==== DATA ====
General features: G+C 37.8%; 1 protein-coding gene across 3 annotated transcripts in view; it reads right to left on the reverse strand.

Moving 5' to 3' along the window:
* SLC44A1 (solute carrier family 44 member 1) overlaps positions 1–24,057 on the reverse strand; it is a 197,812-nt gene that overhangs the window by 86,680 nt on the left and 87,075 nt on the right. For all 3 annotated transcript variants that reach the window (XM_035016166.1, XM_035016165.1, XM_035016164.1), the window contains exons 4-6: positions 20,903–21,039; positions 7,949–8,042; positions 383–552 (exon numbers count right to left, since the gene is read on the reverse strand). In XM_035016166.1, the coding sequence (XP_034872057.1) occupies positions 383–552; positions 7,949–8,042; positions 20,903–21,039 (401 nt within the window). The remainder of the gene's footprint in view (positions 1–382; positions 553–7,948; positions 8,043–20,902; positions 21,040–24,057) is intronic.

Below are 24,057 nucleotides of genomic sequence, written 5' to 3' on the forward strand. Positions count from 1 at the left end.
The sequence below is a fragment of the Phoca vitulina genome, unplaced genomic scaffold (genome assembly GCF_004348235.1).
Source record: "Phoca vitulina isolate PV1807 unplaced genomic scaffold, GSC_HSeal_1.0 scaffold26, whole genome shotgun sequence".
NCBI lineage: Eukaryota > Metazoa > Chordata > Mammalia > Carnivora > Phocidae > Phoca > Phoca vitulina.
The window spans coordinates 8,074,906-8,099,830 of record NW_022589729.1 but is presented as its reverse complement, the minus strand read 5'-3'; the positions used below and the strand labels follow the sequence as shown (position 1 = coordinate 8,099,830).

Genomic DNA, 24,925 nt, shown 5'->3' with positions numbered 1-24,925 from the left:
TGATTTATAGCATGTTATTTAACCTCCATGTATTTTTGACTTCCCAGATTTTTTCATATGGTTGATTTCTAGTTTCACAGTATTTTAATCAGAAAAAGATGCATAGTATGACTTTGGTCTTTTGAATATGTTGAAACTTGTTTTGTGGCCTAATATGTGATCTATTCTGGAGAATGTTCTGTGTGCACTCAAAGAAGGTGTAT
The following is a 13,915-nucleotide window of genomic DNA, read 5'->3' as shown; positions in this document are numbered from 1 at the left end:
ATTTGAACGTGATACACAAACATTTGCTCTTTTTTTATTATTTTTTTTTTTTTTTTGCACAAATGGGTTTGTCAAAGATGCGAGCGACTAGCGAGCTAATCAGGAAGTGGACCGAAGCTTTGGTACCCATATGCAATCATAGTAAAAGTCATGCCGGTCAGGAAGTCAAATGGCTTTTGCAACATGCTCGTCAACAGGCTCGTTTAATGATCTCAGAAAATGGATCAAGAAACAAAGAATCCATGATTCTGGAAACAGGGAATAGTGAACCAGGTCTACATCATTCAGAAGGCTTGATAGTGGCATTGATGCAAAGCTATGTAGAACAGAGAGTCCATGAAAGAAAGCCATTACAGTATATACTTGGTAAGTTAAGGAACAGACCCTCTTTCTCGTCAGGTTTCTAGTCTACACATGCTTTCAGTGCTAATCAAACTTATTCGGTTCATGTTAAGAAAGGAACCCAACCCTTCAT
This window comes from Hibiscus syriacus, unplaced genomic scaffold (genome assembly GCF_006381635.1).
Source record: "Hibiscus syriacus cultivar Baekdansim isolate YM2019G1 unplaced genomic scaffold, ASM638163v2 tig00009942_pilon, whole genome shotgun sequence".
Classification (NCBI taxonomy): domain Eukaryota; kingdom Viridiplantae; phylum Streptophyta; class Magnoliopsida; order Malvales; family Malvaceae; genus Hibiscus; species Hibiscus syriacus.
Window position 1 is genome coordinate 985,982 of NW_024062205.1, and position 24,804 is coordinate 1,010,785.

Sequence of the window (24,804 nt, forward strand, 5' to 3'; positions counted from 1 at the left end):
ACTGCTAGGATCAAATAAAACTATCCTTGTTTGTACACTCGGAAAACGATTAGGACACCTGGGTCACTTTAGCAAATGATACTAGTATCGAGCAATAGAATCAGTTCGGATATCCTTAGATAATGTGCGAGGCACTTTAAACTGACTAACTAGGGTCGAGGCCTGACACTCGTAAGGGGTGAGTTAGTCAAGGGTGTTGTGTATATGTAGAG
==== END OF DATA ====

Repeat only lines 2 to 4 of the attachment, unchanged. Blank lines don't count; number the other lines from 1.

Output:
Moving 5' to 3' along the window:
* SLC44A1 (solute carrier family 44 member 1) overlaps positions 1–24,057 on the reverse strand; it is a 197,812-nt gene that overhangs the window by 86,680 nt on the left and 87,075 nt on the right. For all 3 annotated transcript variants that reach the window (XM_035016166.1, XM_035016165.1, XM_035016164.1), the window contains exons 4-6: positions 20,903–21,039; positions 7,949–8,042; positions 383–552 (exon numbers count right to left, since the gene is read on the reverse strand). In XM_035016166.1, the coding sequence (XP_034872057.1) occupies positions 383–552; positions 7,949–8,042; positions 20,903–21,039 (401 nt within the window). The remainder of the gene's footprint in view (positions 1–382; positions 553–7,948; positions 8,043–20,902; positions 21,040–24,057) is intronic.

Below are 24,057 nucleotides of genomic sequence, written 5' to 3' on the forward strand. Positions count from 1 at the left end.